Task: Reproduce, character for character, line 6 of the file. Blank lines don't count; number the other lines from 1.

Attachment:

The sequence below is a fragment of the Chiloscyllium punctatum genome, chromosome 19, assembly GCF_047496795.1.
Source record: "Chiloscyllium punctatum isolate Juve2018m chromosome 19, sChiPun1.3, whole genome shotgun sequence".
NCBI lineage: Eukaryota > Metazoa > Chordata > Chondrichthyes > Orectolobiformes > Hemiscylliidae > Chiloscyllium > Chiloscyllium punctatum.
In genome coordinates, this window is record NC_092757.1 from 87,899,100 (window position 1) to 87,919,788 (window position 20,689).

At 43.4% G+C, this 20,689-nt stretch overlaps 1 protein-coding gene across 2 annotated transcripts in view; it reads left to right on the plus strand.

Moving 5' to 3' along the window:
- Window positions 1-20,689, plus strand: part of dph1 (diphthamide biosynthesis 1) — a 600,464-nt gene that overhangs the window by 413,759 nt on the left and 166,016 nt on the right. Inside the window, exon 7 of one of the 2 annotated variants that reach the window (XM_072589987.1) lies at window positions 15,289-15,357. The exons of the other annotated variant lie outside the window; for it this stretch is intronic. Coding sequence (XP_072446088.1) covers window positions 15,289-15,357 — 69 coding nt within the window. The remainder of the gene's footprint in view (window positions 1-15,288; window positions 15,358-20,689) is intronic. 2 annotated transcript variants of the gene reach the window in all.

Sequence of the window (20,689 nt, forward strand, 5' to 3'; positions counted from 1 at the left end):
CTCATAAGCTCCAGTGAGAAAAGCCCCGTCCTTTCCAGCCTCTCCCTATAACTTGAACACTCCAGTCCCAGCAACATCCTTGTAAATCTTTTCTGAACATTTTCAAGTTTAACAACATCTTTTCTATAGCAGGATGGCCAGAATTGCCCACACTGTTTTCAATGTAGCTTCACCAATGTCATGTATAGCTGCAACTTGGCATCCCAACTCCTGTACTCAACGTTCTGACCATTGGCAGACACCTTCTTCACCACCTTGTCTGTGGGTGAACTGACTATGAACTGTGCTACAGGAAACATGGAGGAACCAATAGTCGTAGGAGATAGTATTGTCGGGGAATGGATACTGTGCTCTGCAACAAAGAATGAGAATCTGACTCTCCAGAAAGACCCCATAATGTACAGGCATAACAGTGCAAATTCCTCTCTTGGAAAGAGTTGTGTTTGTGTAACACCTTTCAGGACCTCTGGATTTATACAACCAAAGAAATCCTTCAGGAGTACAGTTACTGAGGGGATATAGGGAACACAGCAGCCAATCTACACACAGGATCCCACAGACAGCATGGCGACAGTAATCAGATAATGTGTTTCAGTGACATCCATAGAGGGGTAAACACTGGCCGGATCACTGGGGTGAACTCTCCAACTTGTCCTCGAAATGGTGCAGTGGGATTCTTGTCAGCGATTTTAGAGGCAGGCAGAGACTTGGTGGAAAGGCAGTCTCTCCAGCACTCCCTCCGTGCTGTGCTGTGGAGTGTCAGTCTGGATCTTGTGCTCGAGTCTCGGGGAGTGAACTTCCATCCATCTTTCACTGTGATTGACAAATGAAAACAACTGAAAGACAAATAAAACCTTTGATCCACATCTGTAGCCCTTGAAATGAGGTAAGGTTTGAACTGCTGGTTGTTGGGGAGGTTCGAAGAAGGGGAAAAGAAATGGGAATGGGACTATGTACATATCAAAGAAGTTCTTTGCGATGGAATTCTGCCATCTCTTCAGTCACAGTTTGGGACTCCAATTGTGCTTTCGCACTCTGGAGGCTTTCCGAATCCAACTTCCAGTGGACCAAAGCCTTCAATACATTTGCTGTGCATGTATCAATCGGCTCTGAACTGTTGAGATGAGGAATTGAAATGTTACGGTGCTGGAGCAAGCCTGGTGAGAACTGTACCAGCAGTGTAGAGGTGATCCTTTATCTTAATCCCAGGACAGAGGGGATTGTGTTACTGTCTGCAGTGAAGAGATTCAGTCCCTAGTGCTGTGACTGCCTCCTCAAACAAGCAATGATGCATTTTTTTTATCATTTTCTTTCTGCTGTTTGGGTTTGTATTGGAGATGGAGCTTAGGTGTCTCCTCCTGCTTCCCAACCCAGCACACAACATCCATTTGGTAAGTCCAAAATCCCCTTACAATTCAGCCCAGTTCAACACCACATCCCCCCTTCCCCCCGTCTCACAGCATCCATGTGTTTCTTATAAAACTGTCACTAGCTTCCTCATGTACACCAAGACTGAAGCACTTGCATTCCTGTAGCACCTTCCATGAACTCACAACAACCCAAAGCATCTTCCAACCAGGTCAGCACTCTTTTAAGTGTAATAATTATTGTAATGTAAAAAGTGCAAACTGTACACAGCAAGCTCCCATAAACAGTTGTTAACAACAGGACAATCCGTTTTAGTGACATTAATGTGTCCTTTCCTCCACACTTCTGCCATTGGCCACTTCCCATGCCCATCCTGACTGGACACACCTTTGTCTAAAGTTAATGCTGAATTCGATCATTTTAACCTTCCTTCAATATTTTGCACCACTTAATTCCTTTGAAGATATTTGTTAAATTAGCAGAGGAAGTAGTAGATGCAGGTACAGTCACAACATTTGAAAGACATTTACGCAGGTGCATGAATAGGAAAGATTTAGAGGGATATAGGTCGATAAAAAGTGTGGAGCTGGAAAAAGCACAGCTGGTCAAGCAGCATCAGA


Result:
Moving 5' to 3' along the window: